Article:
What is FPS (frames per second)?

If you’re new to gaming or videography, you might have stumbled into strange terms like FPS, frame rate, and refresh rate. In this article, we define FPS, we compare FPS to the refresh rate and see why it’s important to have a high FPS. Ever wondered how many FPS the human eye can see? Or if there is such a thing as FPS in real life? You can find answers to all these questions in this article:

Defining FPS

Movement, as displayed on a screen, is actually a series of still images, presented in quick succession. Our eyes and brains are able to discern between individual images (also called frames) only at up to a frequency of about 12 images per second. Any higher than that, and our brains start to perceive them as being connected, and all the differences between them (let’s say a character moves between shots) as movement. So, what does FPS mean? FPS stands for Frames Per Second and is, as its name suggests, the number of frames that are recorded or drawn per second in a video, game, or animation. FPS is the unit of measuring frame rate.

The frame rate is measured in frames per second

For example, early video recordings (made on film) were shot and displayed at 24 frames per second. Traditional television broadcasts 30 frames per second, while modern streaming services, like Hulu and Amazon, have already started to shift towards 60 frames per second.

Streaming services are rapidly moving towards 60 FPS

You may also be wondering how many FPS can the eye see. The answer depends on how you define “see.” An experiment performed in 2004 proved that the human brain can process images shown for as little as 13 milliseconds. That means that we can distinguish a separate image from a stream of 75 images per second. At higher frame rates, we aren’t able to tell individual frames. However, our brains are capable of detecting and reacting to much higher frame rates. Professional gamers have been shown to perform better at 120 and even 165 FPS.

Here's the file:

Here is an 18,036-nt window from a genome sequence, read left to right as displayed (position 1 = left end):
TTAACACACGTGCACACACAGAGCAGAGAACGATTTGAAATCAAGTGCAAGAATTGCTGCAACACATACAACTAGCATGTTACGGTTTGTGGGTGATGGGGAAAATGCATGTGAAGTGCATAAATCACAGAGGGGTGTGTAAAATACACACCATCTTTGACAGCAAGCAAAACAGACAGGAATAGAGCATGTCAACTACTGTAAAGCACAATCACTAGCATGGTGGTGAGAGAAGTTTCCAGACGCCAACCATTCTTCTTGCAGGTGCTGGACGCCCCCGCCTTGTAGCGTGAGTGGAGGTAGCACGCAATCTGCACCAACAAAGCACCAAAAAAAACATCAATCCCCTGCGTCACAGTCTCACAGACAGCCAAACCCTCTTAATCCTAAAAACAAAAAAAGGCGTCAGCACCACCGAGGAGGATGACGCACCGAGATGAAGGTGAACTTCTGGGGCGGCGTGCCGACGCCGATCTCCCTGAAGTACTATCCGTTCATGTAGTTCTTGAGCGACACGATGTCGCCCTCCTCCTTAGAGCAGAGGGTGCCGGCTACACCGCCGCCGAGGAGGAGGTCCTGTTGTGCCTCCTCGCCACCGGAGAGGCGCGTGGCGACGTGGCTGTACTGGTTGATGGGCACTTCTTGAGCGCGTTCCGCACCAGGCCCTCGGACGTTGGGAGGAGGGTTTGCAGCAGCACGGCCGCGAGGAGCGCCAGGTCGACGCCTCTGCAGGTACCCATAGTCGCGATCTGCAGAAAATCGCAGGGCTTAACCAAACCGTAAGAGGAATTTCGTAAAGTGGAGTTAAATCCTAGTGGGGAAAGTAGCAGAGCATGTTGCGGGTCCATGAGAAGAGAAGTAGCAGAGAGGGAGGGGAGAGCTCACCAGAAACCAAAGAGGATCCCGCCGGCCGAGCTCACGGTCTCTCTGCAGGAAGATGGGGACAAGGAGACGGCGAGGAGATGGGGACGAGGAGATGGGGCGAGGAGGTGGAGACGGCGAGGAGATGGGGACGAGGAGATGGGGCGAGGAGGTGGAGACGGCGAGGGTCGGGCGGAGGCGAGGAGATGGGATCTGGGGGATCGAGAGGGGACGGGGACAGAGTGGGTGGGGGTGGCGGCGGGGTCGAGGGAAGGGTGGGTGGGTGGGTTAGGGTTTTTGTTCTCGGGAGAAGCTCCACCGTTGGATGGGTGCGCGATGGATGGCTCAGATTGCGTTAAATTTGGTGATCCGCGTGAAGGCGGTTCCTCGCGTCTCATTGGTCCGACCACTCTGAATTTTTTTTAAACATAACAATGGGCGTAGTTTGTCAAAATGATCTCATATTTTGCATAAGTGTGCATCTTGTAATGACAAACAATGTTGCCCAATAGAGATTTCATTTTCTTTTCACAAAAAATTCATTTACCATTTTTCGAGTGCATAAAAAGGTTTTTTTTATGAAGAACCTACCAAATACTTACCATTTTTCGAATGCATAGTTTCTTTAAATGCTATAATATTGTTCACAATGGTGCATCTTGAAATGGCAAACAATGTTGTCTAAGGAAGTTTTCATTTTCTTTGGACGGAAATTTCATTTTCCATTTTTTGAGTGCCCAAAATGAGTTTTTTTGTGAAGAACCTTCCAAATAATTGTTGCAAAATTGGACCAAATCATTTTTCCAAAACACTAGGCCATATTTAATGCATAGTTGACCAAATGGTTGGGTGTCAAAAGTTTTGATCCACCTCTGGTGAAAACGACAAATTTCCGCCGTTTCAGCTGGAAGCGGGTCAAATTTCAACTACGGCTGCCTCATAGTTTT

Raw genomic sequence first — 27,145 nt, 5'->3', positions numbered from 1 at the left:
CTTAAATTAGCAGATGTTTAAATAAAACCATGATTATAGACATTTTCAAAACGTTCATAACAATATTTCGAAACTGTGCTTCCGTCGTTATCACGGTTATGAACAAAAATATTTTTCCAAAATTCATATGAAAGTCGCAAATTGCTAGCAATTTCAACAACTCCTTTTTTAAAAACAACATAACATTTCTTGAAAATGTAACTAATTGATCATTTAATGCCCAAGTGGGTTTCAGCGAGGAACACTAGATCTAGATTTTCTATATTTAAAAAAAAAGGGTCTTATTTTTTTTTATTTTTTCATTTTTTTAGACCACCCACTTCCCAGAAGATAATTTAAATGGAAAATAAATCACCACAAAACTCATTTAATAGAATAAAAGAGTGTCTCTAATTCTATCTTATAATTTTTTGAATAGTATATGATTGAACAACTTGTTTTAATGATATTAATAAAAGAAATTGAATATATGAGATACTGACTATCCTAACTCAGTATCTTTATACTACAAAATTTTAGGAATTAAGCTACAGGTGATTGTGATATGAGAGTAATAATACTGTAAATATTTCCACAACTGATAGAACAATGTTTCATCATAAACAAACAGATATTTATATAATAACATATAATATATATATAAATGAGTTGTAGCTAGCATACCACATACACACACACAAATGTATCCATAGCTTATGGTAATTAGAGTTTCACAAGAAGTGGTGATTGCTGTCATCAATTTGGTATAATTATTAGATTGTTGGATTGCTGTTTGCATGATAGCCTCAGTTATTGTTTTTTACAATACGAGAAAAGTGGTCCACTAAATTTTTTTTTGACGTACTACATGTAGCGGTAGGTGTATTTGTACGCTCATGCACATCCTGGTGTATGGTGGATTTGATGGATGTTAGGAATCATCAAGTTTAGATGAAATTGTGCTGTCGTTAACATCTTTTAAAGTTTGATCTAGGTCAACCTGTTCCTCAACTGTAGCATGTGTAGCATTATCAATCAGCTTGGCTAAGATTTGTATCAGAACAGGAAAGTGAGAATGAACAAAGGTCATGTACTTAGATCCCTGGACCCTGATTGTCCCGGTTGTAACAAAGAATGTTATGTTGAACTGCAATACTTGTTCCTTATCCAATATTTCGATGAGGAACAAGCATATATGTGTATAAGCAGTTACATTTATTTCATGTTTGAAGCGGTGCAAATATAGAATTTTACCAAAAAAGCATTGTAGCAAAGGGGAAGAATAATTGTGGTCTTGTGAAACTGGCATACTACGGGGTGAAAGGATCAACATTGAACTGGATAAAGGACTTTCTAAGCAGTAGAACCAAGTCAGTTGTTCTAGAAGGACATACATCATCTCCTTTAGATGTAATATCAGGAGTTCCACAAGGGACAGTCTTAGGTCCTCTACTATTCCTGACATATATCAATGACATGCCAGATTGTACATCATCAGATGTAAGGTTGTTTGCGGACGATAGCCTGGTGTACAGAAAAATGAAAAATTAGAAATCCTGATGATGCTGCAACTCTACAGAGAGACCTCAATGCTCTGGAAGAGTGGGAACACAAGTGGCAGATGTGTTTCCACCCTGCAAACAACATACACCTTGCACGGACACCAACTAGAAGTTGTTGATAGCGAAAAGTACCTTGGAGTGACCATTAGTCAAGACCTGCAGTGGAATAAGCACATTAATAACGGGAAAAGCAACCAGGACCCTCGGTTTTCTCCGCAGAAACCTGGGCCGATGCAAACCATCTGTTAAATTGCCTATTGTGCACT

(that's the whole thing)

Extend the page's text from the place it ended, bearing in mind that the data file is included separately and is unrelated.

FPS vs. refresh rate

Oftentimes, people confuse the frame rate (FPS) with the refresh rate. Both terms refer to similar values, but they are not the same. Before we continue, let’s see how displays work. Modern ones (like LCDs and OLEDs) show one image, then the next, and so on, by altering the brightness and color of the corresponding pixels. This update happens at a certain interval. Between these updates, the pixel brightness/color remains the same, thus keeping the same image on the screen. The refresh rate (measured in Hertz, or Hz) is the maximum number of updates a display can make in a second. If a screen has a 60 Hz refresh rate, it means that it refreshes the image sixty times per second.

Different refresh rates available for a monitor

So let’s recap. FPS is the number of still images that a video or a game sends to the display in one second, while the refresh rate refers to the screen itself, independent of the image it receives. Here’s an example.

Let’s say your device (PC, tablet, smartphone) sends 30 frames (images) each second to the display (when playing a video or a game). Independently from the images that are being sent to it, the screen has a refresh rate of let’s say 60 Hz. This means it will re-draw the image 60 times each second, no matter if it has received a new image or not. If it doesn’t receive a new image in time, it will keep the same image. In our case, the device sends a new image to the screen half as quick (30 FPS) as the display is refreshed (60 Hz), and this means that the image changes only once every two screen updates. Now, let’s say your device has the (re)sources to send 120 images per second (so it’s capable of 120 FPS). Since the screen only refreshes 60 times per second, it can’t keep up with the source material, and every second image is ignored and lost.

The number of frames per second that we actually see on the screen is given by the lowest of the two values - the number of images that are sent to the display and the number of times the screen can be refreshed.

FPS in games vs. FPS in videos